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 user 2005-12-02 at 10:59:00 am Views: 71
  • #12990

    Climate change ‘will dry Africa’
    Two new studies predict that climate change will make dry regions of Africa drier still in the near future.
    models of the global climate show the Sahel region and southern Africa
    drying substantially over the course of this century.

    Sahel rainfall declined sharply in the late 20th Century, with droughts responsible for several million deaths.
    The research comes just after the latest United Nations summit on climate change opened in Montreal.
    model predicts an extremely dry Sahel in the future,” said Dr Isaac
    Held of the US National Oceanic and Atmospheric Administration (Noaa),
    whose team publishes its research in the scientific journal Proceedings
    of the National Academy of Sciences (PNAS).

    we compare it against the drought in the 1970s and 80s, the late 21st
    Century looks even drier – a 30% reduction in rainfall from the average
    for the last century,” he told the BBC News website.

    rainfall fell dramatically in the second half of the 20th Century;
    since 1970, about half of the region has been in severe drought.

    In the late 1980s, a recovery began, but rainfall is not back to pre-1970 levels.
    Africa has fared better than the Sahel, but research by another Noaa
    group led by Marty Hoerling also projects a drier future for this

    1950 and 1999, there has been about a 20% decline in summer rainfall
    over southern Africa,” he told the BBC News website.

    modelling indicates much more substantial ongoing drying, with the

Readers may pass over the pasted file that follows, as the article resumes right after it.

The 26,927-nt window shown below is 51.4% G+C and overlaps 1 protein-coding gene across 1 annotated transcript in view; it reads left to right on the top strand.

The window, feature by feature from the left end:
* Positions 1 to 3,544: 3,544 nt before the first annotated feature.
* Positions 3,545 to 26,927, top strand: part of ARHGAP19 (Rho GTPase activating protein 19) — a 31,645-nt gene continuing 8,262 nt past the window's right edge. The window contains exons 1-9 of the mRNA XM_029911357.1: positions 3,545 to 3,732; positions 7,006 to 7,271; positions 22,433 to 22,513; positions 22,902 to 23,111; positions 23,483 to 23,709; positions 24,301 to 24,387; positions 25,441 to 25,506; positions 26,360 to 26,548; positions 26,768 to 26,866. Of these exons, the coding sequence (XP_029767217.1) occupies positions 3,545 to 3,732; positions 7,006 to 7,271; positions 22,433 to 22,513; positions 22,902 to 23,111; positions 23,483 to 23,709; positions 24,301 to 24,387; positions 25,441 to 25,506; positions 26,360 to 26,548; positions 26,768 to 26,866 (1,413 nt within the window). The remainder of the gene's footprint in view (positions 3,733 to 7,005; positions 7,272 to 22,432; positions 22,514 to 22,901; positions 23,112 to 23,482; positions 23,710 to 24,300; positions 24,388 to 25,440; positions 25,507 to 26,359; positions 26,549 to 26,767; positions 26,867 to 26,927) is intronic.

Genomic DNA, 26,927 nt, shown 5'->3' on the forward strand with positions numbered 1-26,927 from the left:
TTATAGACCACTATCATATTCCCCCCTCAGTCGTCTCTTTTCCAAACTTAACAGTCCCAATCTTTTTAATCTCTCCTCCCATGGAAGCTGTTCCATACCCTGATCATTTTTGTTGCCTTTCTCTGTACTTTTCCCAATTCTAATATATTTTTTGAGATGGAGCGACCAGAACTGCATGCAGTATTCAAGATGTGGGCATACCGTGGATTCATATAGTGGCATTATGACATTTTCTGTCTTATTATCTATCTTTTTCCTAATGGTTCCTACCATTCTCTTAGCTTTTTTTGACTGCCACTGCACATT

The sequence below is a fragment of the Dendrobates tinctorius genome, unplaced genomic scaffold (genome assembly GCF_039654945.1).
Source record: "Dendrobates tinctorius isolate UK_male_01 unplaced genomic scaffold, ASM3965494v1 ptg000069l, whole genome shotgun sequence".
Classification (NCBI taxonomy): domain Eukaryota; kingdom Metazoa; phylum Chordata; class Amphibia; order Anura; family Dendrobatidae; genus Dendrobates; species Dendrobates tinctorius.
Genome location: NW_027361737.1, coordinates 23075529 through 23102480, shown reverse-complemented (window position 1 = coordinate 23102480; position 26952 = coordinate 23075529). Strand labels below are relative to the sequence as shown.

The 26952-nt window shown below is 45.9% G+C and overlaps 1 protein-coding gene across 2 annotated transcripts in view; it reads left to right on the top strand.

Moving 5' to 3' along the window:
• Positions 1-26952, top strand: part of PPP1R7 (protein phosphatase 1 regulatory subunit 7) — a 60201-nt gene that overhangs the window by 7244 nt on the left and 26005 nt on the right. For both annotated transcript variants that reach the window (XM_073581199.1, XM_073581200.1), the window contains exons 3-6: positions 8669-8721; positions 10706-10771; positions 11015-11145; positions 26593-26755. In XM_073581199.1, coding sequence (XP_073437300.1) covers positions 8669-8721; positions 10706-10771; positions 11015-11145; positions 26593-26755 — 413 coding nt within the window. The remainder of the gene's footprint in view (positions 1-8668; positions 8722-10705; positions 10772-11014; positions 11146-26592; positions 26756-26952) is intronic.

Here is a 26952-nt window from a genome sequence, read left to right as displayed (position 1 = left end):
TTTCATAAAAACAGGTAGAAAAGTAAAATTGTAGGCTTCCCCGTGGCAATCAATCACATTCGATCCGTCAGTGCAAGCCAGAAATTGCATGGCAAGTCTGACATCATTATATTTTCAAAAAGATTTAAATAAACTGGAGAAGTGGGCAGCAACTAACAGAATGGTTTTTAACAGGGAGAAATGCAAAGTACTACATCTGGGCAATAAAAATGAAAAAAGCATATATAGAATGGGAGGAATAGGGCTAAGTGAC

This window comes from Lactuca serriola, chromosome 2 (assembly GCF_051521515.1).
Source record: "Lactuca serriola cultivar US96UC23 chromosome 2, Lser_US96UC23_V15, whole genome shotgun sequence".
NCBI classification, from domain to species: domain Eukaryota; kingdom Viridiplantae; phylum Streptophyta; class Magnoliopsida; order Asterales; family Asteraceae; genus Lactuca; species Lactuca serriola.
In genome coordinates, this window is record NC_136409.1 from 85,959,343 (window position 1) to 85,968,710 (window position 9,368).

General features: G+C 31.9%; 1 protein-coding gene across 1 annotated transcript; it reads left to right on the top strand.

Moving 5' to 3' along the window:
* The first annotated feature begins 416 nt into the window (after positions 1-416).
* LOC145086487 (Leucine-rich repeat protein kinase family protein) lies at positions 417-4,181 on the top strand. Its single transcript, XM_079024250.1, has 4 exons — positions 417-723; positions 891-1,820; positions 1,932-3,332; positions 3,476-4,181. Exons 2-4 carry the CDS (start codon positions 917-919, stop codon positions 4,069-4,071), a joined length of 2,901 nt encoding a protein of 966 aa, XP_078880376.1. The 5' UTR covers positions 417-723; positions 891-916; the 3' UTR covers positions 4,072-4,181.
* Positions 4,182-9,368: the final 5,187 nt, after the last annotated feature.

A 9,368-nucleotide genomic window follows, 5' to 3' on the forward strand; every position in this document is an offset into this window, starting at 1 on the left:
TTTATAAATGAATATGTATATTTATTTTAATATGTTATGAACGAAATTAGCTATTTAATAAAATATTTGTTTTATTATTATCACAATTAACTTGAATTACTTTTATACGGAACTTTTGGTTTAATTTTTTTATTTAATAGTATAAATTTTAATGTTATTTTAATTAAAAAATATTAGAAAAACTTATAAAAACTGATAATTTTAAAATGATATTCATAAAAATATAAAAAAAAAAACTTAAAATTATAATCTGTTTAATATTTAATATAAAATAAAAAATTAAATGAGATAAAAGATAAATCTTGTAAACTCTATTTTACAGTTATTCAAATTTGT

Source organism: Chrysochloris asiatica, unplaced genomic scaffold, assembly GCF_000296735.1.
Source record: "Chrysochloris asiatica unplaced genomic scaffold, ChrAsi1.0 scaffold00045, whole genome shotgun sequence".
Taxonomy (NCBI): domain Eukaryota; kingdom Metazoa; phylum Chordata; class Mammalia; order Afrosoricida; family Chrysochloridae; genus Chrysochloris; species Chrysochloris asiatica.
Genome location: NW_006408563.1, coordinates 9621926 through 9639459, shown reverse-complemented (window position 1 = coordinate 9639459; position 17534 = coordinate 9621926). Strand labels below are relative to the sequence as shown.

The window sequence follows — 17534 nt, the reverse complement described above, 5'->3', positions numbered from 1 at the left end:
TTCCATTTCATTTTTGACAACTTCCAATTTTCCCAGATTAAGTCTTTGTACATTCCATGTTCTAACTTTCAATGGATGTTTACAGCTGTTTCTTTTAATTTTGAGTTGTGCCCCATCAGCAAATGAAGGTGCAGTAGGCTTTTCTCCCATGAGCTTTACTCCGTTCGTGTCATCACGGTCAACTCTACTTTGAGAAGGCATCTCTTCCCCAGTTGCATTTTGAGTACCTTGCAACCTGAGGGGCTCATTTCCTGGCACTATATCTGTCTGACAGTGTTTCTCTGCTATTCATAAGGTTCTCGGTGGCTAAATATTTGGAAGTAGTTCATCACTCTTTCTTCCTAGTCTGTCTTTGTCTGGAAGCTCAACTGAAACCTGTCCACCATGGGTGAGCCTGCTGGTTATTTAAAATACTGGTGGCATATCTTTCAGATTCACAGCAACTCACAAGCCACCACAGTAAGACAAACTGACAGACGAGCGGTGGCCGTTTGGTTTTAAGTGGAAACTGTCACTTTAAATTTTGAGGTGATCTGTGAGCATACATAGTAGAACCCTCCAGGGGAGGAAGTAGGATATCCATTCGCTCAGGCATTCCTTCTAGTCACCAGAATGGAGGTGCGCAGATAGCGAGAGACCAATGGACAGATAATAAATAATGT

epicentre for drought in Africa effectively moving further south.”

    Dr Hoerling’s study has been submitted to the Journal of Climate for publication.
    Getting physical
    This latest research may help pin down the physical processes which determine African rainfall.
    we do know from observations is that if you have a warm north Atlantic
    and a cool south Atlantic you’ll get increased Sahel rainfall, and vice
    versa,” said Professor Chris Folland from the UK Meteorological Office.

    “But even temperatures in the Mediterranean sea can affect it as well.”
    No model has ever been run of an atmosphere with increased greenhouse gas concentrations that hasn’t produced a warming
    Chris Folland, UK Met Office
    theory is that if the North Atlantic warms more than waters further
    south, the rain belt is pulled north over the Sahel; if the southern
    waters warm more, rain retreats south again, leaving the Sahel dry.

    The key to southern African rainfall, meanwhile, may be temperatures in the Indian Ocean, according to Marty Hoerling’s results.
    concentrations of greenhouse gases in the atmosphere are projected to
    increase temperatures in the Indian Ocean and the differential between
    temperatures in the north and south Atlantic.

    Super models
    future climate change is far from an exact science, and other computer
    models of African regions have come up with different results.

    these latest results demonstrate how severe the impacts of
    human-induced global warming may be for some of the poorest countries
    on the planet.

    fact that their predictions contrast with other models of the same
    regions also indicate the problems which policymakers face in trying to
    adapt to the local consequences of global climate change.

    attempt to validate the various models by seeing how well they simulate
    the climate of the recent past – the climate we know – when all the key
    data is fed in.

    “Our simulation of the 20th Century is closer to what was observed in Africa than other models,” said Isaac Held.
    “That’s why we’re giving this model credence, though it’s not enough to be certain.”
    key, according to Chris Folland, is to develop better models which can
    tie local details into global simulations; but he fully rejects the
    conclusion drawn by some climate change sceptics that models are so
    unreliable as to be next to useless.

    model has ever been run of an atmosphere with increased greenhouse gas
    concentrations that hasn’t produced a warming,” he said.

    “They produce different amounts of warming, but they do all produce warming and that’s a universal result.”